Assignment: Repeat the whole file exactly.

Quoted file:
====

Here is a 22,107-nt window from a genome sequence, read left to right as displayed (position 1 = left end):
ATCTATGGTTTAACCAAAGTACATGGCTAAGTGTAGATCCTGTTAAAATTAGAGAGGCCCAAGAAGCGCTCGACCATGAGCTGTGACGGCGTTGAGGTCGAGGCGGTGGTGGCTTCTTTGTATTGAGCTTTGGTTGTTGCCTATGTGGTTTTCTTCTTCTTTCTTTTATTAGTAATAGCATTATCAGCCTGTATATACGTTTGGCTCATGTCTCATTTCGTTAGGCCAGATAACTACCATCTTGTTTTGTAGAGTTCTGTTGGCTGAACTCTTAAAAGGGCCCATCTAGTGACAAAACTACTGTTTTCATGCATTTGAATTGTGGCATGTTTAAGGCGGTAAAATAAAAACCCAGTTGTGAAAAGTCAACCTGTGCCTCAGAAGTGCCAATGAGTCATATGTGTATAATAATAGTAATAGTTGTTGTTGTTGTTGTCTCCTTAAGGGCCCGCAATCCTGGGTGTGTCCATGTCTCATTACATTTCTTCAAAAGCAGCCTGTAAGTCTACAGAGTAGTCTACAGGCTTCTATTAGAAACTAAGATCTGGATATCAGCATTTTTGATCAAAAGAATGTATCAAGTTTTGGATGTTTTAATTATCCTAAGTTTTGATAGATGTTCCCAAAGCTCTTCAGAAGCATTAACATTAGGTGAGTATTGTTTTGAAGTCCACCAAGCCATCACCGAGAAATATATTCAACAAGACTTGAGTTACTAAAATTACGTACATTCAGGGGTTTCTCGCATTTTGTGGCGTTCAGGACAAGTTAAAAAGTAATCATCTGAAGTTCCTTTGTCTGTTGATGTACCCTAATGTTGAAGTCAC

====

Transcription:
Here is a 22,107-nt window from a genome sequence, read left to right as displayed (position 1 = left end):
ATCTATGGTTTAACCAAAGTACATGGCTAAGTGTAGATCCTGTTAAAATTAGAGAGGCCCAAGAAGCGCTCGACCATGAGCTGTGACGGCGTTGAGGTCGAGGCGGTGGTGGCTTCTTTGTATTGAGCTTTGGTTGTTGCCTATGTGGTTTTCTTCTTCTTTCTTTTATTAGTAATAGCATTATCAGCCTGTATATACGTTTGGCTCATGTCTCATTTCGTTAGGCCAGATAACTACCATCTTGTTTTGTAGAGTTCTGTTGGCTGAACTCTTAAAAGGGCCCATCTAGTGACAAAACTACTGTTTTCATGCATTTGAATTGTGGCATGTTTAAGGCGGTAAAATAAAAACCCAGTTGTGAAAAGTCAACCTGTGCCTCAGAAGTGCCAATGAGTCATATGTGTATAATAATAGTAATAGTTGTTGTTGTTGTTGTCTCCTTAAGGGCCCGCAATCCTGGGTGTGTCCATGTCTCATTACATTTCTTCAAAAGCAGCCTGTAAGTCTACAGAGTAGTCTACAGGCTTCTATTAGAAACTAAGATCTGGATATCAGCATTTTTGATCAAAAGAATGTATCAAGTTTTGGATGTTTTAATTATCCTAAGTTTTGATAGATGTTCCCAAAGCTCTTCAGAAGCATTAACATTAGGTGAGTATTGTTTTGAAGTCCACCAAGCCATCACCGAGAAATATATTCAACAAGACTTGAGTTACTAAAATTACGTACATTCAGGGGTTTCTCGCATTTTGTGGCGTTCAGGACAAGTTAAAAAGTAATCATCTGAAGTTCCTTTGTCTGTTGATGTACCCTAATGTTGAAGTCAC